The city of Austin, Texas recently elected a municipal council with a majority of women councilors. The city manager’s office deemed this such a profound change to the operations of government that a special training session was arranged to teach city staff, who are apparently recruited directly from the monastery of Mount Athos, how to work with women-folk.
Surprisingly, an office that thinks this session is a good idea seems not to be an office rich in contacts with workplace gender experts. So one of the expert presenters turned up and cited that locus classicus of empirical evidence and conceptual subtlety, Men Are From Mars, Women Are From Venus. And the other based his warnings — notably, that women ask a lot of questions and don’t like numbers — on his personal experience:
The city commission [Allen] had worked with is all-female, which apparently qualified him for the job. Plus, he has an 11-year-old daughter who plays volleyball. (Allen was later fired from his city manager position for unrelated reasons.)
I’m glad to hear that the firing was for unrelated reasons. Letting their 11 year-old play volleyball would be a terrible reason to fire someone.
After the Internet and social media got their WTF on, the city manager appears to have realized that an apology was called for. That was good. But his apology wasn’t for the right thing. That was bad.
“I have to acknowledge that this particular training should have received proper vetting. I must take responsibility for that not having occurred,” [Austin city manager Marc] Ott states to reporters.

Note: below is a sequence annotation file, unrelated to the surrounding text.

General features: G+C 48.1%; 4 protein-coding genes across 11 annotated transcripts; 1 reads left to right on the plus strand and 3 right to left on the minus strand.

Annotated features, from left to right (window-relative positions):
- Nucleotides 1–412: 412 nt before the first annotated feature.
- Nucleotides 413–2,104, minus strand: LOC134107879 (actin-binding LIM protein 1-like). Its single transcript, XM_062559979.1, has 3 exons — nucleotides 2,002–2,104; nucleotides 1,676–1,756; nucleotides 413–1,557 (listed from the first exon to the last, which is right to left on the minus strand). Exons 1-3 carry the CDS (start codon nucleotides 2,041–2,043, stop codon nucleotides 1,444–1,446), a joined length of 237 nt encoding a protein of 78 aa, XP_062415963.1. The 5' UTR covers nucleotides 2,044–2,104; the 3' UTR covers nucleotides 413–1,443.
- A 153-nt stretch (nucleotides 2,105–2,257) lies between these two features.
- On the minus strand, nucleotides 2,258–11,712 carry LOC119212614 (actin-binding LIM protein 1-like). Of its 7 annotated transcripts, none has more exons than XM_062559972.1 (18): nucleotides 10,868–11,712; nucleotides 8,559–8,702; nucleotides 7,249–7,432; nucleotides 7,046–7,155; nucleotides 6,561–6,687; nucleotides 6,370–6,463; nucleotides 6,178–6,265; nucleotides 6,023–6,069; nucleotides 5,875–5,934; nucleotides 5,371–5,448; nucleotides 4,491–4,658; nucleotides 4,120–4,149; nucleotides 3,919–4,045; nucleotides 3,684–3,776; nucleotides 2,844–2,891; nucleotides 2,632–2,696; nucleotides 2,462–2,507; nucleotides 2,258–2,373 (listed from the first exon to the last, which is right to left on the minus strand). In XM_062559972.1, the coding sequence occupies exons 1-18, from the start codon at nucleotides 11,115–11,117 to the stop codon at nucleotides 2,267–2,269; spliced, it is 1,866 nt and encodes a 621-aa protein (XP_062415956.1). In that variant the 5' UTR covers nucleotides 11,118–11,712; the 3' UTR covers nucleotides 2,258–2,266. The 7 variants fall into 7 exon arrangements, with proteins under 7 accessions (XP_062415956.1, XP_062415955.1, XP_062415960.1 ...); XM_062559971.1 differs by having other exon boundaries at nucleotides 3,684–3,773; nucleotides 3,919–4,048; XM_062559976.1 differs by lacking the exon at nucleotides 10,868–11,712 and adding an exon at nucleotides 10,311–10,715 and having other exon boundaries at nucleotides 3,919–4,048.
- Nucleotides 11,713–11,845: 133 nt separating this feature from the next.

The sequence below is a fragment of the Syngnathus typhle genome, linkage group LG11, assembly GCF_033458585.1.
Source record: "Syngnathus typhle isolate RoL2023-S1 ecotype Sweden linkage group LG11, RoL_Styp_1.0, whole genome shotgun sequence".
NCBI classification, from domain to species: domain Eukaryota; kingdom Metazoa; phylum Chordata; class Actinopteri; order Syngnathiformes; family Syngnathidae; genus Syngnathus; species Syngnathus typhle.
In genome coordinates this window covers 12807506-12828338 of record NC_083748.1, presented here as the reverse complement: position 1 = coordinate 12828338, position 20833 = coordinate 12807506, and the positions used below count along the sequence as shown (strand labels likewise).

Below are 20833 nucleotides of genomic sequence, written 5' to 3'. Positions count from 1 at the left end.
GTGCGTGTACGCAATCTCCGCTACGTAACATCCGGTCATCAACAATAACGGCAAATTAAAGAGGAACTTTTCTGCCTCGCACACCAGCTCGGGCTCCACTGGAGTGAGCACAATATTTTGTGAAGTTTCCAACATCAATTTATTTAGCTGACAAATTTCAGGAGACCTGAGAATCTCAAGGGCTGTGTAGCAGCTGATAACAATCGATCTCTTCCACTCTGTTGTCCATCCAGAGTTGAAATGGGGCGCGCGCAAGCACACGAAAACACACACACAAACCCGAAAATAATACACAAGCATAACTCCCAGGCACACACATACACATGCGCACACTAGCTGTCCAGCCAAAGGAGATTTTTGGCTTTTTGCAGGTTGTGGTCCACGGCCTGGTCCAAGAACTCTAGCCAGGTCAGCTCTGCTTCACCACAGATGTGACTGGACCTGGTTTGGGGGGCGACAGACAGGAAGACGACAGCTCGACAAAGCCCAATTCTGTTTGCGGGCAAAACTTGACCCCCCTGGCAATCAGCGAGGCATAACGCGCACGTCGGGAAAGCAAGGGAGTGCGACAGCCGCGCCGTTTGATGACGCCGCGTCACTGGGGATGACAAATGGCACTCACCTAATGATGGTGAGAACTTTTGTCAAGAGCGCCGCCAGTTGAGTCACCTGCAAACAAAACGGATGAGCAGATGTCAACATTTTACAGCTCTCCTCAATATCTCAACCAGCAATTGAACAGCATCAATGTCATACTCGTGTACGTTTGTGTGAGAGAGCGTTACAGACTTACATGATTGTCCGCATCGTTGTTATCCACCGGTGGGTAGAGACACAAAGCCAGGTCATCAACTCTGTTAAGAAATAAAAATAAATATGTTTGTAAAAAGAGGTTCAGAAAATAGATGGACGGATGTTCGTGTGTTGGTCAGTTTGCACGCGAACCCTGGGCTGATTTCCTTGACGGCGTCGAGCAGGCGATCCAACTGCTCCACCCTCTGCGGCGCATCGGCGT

Well, no. The problem wasn’t a failure to vet the content of the presentations; arguably the presenters did more or less what they were supposed to do. The content was ridiculous because the idea for this training session was terrible. (Because there are philosophers on the Internet: of course in a different possible world, an idea for a training session might not be terrible. E.g., if it were already known that the staff environment were one hostile to women. In that very different case, though, a very different kind of intervention than this would have been required — earlier, and not simply because more women had been elected.) A better apology in this case would have focused on the decision to arrange staff training of this sort in the first place: i.e., predicated on lazy generalizations about women, and on the idea that accountability to women representatives is a deviant case, requiring special preparation for staff beyond basic professionalism, courtesy, and respect.